Today, October 15th, is Blog Action Day, an annual event held every October 15 that unites bloggers in posting about the same issue on the same day with the aim of sparking discussion around an issue of global importance.
You may have heard of the greenhouse effect, or climate change, or ocean acidification, but not really understood what that is or how to help.
Well, quite simply, those are all terms for the same thing. Think of it more as a blanket over the earth. The blanket is made of Carbon Dioxide (CO2). That blanket doesn’t allow heat to escape, so the earth’s atmosphere is heating up (climate change). The earth can’t kick off the covers like we do when we are in bed at night, so the earth needs our help in reverse this effect.
What can I do? Before we discuss that, we should figure out where CO2 comes from. Carbon dioxide (CO2) is mainly produced from combustion of fossil fuels (like when we drive our cars that use gas, or when we heat our buildings).
We need to shift to a new energy economy of clean, renewable energy. By reducing the burning of fossil fuels, we may be able to turn the tide of climate change. Write to your legislators and tell them to support clean renewable energy. Recycle. Drive your car less. Drive a hybrid or an electric car. Use energy efficient machines in your home and office. Turn off lights and computers when they are not in use. Need more ideas? Take a look at the U.S. Environmental Protection Agency‘s ideas. Oceana and 350.org are also great resources (there are many more out there as well).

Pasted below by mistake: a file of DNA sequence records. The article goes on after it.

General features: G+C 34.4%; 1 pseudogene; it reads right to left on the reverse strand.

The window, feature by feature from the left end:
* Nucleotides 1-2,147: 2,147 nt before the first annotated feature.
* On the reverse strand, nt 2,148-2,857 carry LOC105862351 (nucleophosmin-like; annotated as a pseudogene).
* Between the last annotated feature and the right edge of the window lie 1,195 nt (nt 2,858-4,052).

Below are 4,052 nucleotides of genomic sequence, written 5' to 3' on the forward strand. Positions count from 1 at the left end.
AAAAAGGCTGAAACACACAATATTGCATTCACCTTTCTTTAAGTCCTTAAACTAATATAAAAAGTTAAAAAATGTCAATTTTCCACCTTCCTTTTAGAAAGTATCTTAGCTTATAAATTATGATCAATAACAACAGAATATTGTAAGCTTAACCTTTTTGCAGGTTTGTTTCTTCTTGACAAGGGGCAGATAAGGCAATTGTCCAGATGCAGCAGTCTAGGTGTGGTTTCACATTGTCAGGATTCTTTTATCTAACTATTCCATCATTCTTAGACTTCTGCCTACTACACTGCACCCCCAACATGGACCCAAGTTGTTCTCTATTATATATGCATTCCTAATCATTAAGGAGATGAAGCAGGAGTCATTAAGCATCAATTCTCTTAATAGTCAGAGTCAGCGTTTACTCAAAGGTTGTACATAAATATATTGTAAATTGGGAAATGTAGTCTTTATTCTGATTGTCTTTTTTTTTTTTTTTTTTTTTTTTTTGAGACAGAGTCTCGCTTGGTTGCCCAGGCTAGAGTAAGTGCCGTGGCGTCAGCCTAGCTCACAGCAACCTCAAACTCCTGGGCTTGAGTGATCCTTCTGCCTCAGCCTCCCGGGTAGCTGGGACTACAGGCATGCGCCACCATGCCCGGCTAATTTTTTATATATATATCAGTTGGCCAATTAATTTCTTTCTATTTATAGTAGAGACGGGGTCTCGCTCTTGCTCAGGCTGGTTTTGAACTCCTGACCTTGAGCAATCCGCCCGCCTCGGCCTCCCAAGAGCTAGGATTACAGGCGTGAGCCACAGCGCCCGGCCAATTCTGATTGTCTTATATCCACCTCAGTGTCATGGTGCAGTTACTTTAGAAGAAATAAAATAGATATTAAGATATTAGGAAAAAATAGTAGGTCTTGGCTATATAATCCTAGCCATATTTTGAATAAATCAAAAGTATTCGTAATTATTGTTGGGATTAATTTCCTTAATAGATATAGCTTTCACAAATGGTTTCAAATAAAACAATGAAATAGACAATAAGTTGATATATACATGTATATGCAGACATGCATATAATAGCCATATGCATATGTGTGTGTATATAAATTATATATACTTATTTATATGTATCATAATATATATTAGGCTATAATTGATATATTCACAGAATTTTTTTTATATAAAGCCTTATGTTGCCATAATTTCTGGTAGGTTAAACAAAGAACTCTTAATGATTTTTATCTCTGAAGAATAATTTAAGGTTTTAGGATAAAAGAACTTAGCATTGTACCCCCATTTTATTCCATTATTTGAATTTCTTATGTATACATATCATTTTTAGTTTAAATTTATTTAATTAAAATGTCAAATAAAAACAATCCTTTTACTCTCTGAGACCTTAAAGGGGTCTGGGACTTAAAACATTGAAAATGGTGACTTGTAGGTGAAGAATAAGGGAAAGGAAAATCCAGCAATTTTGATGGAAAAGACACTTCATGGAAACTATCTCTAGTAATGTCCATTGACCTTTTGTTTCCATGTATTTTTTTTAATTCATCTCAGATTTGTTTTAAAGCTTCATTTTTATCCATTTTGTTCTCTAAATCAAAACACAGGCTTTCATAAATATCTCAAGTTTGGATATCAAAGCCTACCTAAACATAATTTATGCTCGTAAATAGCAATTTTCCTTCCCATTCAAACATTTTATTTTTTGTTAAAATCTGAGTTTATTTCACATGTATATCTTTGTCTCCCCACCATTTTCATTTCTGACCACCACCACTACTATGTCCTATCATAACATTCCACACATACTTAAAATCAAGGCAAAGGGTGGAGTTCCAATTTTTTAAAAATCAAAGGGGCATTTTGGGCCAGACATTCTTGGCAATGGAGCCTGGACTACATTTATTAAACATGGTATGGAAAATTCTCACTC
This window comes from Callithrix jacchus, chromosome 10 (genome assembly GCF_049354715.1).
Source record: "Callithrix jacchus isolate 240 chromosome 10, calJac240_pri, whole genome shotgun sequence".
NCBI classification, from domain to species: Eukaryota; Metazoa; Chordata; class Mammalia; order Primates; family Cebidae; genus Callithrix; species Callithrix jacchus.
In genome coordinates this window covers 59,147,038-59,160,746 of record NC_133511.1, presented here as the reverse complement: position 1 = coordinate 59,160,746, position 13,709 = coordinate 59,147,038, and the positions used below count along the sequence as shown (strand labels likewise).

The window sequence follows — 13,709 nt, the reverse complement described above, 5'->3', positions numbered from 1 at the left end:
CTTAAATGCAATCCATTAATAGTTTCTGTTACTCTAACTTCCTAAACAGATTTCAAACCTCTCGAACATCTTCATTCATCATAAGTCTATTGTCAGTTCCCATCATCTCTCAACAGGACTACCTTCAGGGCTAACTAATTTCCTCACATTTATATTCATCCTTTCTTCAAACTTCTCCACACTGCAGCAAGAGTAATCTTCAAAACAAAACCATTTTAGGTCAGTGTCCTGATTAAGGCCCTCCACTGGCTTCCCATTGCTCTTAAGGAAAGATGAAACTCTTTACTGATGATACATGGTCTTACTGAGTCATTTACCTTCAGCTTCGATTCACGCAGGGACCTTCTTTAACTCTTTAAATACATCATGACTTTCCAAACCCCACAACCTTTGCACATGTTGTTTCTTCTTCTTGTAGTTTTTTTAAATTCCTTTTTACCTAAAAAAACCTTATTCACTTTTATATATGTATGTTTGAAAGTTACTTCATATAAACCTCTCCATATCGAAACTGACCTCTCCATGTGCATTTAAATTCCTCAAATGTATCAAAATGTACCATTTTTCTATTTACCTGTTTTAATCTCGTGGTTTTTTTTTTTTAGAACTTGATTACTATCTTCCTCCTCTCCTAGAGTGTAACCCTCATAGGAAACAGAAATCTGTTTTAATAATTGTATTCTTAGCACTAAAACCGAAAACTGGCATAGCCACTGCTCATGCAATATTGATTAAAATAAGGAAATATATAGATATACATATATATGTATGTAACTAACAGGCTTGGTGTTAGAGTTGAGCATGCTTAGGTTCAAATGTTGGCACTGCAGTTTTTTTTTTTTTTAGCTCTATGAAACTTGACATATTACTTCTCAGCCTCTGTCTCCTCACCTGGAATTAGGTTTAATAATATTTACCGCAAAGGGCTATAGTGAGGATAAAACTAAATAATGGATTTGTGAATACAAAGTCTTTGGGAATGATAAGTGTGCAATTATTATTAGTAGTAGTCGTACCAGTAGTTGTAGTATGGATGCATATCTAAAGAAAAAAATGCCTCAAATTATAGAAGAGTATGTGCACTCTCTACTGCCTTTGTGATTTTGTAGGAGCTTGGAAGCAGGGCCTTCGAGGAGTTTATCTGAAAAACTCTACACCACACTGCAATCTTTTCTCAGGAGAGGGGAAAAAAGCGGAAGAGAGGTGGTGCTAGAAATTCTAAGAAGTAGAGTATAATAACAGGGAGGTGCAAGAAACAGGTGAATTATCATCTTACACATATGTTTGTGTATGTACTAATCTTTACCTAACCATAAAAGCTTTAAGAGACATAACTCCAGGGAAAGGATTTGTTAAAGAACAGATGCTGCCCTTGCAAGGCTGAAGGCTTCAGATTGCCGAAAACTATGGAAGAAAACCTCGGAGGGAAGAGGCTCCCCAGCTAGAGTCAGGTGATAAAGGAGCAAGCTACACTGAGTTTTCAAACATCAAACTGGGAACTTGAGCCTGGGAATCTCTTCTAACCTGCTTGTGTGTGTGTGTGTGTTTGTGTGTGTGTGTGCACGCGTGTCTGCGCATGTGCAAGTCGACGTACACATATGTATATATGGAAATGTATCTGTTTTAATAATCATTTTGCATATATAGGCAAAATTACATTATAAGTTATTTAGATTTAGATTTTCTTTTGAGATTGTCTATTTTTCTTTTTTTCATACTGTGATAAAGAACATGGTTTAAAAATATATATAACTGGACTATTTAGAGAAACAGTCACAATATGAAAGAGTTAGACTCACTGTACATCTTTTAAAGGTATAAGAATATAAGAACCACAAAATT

Because the earth’s atmosphere is changing, many oceans animals are effected. The Polar ice caps are melting. This will increase the sea level. There will be fewer ice masses. The polar bear and the walrus rely on the ice masses to stay above water.
Caribou have been effected by climate change as well. The increase in temperatures has made the insect populations increase. The insects have bothered the caribou so much that the caribou have migrated to higher ground. But, there are fewer grazing lands in higher ground, so the caribou have not been getting enough nutrition.
The sea turtle goes back to the same beach that it was born on to lay its eggs. If the sea levels rise, the sea turtle may not have a beach to go back to, thus decreasing its chance of reproducing.
Sea Jellies, corals, and many other animals have been and continue to be effected by these climate changes. Our oceans support fishing and tourism economies and should contribute to a new energy economy as well. A clean energy future represents jobs that we can’t afford to leave behind.
There are many opportunities to effect a positive change for the earth and for all the animals (including humans) that inhabit the earth. Our oceans and our earth depend on us.